You Used To Call Me On My Cellphone: Many expatriates don’t know how long they’ll be in a given country. Some will go with a prepaid plan, easy to handle but over time, can be costly. Once I realized I was going to stay longer, I immediately got a monthly phone contract and cut my costs almost in half. Of course, now that I was leaving and my RP was going to be canceled, I walked into the Ooredoo store and switched my lines to prepaid. I also had to set a cancelation date for my home cable and internet and prepay any costs. Again, the last thing I needed as I exited the country was to be stopped for any debts I hadn’t cleared.
Get Out My House: Unlike most expats, none of the companies I worked for in Qatar offered a company accommodation. Even if they did, I’d probably opt out of it anyway. It sucked finding apartments but I had heard enough eviction stories from fellow expats that I was glad I was in a place in my name when it came time to leave. I even got lucky that my landlord OKed my extra three weeks stay in lieu of my security deposit.
My bigger hassle was my furniture. I’m talking major kitchen appliances, two bedrooms, and a living/dining room. Yikes!
If you’ll be shipping your furniture, this is your second priority, find a shipping company that can at least pick up your packed furniture and handles all the exporting tasks for you. Be on top of it, I had to deal with three shippers for large pieces of luggage I didn’t want to lug around with a pet during my layover in Los Angeles. For whatever reason, moving in the summer causes shippers in Qatar to take their sweet time. So unprofessional! Luckily, I was not planning to ship any of my major pieces of furniture, thus posted my items for sale online and whatever I couldn’t sell, I reached out to a couple organizations to take them as donations.
Not Without My Kitty: This might have been one of the simplest of my relocation tasks, which I still don’t understand why it was made to be such a hassle. I was asked why I would go through the hassle and costs of taking my cat with me to California. First off, this silly girl here adopted me when I least expected it. I even named her Ms. Doha, after the city she followed me in when she was barely 8 weeks old. She was a large part of my expat life in Qatar over five years. So it was a given, she’s coming home with me!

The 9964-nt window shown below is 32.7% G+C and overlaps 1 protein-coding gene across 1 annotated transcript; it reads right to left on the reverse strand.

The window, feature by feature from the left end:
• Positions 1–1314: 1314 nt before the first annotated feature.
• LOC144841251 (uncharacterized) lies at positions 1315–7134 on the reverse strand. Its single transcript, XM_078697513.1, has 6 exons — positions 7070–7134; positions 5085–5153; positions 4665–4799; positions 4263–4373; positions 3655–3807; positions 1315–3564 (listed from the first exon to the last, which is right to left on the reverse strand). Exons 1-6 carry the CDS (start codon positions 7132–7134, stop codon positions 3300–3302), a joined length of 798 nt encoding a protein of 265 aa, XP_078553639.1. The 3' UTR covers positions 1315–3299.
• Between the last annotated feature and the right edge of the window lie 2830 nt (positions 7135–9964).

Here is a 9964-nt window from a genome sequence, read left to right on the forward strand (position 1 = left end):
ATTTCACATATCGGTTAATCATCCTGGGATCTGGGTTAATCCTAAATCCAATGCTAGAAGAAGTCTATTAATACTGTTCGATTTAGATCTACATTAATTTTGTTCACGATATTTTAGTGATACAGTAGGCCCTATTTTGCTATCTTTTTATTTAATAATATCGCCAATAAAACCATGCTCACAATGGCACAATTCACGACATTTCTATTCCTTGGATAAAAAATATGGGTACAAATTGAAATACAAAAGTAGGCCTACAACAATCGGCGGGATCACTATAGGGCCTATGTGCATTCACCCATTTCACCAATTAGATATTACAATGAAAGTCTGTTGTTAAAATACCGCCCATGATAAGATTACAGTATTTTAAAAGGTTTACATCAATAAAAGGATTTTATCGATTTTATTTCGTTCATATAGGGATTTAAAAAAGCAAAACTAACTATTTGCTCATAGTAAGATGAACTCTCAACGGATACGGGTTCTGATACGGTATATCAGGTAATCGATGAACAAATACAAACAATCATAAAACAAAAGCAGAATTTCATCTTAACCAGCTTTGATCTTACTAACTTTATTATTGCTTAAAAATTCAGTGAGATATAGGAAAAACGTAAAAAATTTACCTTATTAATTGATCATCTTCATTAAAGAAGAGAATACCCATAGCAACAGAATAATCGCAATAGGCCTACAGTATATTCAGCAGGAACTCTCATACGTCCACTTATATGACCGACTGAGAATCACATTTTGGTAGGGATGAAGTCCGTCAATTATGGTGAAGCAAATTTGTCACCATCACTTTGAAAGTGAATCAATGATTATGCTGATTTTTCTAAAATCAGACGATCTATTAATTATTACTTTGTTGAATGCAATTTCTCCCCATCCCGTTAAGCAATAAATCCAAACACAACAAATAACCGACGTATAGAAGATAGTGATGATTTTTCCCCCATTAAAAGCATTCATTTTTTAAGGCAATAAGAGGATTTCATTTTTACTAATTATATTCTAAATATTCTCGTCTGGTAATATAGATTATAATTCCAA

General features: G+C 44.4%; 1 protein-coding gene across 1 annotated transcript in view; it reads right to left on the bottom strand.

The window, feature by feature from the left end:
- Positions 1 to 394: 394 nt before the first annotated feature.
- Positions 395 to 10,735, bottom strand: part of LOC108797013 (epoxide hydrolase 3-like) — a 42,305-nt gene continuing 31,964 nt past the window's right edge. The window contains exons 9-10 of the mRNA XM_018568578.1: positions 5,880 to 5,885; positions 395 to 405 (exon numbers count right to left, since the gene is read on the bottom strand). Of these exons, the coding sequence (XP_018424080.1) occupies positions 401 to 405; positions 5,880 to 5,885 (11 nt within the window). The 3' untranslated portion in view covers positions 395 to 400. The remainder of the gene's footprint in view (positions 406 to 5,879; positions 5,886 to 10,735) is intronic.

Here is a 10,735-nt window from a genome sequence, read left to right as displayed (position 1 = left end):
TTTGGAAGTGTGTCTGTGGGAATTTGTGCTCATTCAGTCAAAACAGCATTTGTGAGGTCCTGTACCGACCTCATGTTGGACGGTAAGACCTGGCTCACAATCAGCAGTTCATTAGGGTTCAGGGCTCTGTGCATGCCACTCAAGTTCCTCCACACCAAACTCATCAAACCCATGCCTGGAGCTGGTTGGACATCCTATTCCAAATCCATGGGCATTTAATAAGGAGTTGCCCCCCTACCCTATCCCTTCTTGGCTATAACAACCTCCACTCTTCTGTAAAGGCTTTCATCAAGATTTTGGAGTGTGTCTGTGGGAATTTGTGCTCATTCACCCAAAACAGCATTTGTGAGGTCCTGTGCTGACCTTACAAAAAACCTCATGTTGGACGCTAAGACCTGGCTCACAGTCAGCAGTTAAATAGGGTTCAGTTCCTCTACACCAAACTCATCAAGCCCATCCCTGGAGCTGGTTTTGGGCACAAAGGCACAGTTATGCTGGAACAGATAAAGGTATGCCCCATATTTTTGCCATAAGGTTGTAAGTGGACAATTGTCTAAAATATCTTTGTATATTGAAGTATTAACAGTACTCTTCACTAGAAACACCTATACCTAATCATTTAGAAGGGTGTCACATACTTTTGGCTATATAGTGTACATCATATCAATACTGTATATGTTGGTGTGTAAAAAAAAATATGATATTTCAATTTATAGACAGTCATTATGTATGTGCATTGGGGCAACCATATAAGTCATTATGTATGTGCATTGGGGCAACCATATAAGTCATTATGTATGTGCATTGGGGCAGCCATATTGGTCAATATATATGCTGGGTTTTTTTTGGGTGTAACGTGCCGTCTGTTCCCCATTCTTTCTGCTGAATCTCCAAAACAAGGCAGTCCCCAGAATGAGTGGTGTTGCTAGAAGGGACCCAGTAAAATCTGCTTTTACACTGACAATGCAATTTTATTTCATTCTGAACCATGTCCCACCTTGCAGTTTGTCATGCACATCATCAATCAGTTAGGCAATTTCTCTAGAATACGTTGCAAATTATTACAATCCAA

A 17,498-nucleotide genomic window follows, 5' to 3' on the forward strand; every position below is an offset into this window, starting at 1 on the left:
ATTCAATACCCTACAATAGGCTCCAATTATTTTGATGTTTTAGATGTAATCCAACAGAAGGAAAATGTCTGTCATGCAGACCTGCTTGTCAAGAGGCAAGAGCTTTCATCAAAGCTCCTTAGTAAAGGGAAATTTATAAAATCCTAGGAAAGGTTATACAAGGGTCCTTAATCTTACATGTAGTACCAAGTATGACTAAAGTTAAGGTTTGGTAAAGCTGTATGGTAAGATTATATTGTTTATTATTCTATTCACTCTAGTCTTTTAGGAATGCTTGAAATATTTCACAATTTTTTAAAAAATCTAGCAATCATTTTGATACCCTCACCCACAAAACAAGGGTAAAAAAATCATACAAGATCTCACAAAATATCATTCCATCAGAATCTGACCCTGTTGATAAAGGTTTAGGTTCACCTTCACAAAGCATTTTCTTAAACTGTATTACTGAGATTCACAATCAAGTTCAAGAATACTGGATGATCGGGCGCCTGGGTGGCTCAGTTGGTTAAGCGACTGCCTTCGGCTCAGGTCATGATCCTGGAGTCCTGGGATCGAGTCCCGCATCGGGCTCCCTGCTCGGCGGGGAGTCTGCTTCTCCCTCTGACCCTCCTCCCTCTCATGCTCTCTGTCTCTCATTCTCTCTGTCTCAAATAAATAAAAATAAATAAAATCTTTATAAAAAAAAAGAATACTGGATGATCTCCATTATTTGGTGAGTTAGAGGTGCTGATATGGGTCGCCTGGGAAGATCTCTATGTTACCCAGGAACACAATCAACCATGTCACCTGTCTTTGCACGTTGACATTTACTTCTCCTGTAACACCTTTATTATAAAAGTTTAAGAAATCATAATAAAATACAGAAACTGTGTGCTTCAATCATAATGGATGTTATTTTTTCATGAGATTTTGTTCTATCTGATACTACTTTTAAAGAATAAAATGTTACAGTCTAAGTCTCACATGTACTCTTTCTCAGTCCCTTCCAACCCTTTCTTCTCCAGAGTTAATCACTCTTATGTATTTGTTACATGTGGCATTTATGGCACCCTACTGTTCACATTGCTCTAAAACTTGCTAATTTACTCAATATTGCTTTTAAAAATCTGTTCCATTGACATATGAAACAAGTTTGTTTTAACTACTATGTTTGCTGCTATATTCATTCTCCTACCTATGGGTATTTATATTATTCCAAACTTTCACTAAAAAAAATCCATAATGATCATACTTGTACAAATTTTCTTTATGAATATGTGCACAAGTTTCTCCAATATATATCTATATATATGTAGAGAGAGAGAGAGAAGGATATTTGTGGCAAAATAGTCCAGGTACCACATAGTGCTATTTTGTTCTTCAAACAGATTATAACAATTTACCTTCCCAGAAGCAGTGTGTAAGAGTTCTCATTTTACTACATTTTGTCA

That meant, I needed to get her documents in order and her spot on the plane booked. Kindly note, not all airlines will take your pet, and I’m not sure why. I had to request and pay the difference to my employer since they were booking my flight home (Qatar Law requires employees terminated or contract completed to be flown home by their employer). Qatar Airways is the only airline allowing pets on long-haul flights into the US. This was a 16-hour direct flight, so I booked my kitty as a medium rather than small sized pet cargo so I can have her in a larger crate to give her enough room to stretch and move. I only got put multiple liners but was misinformed about someone feeding her since it was a long flight. I used an open water and food feeder bowls, which I do not recommend. Especially the water, my poor baby was thirsty when I picked her up in LA.
The US doesn’t actually charge you any fees for importing your pet dog or cat from another country. All that’s usually asked for by most countries are vaccination records, microchip number and necessary importing fees paid upfront. So Ms. Doha wasn’t vaccinated in a while so had her vaccinated, given an antifungal bath and confirmed her microchip scanned at least a month before I left. I also had to take the records to the Animal Resources Department of the Ministry of Environment. There, I paid 10 QR for approval documents. Ms. Doha was on her way to the USA!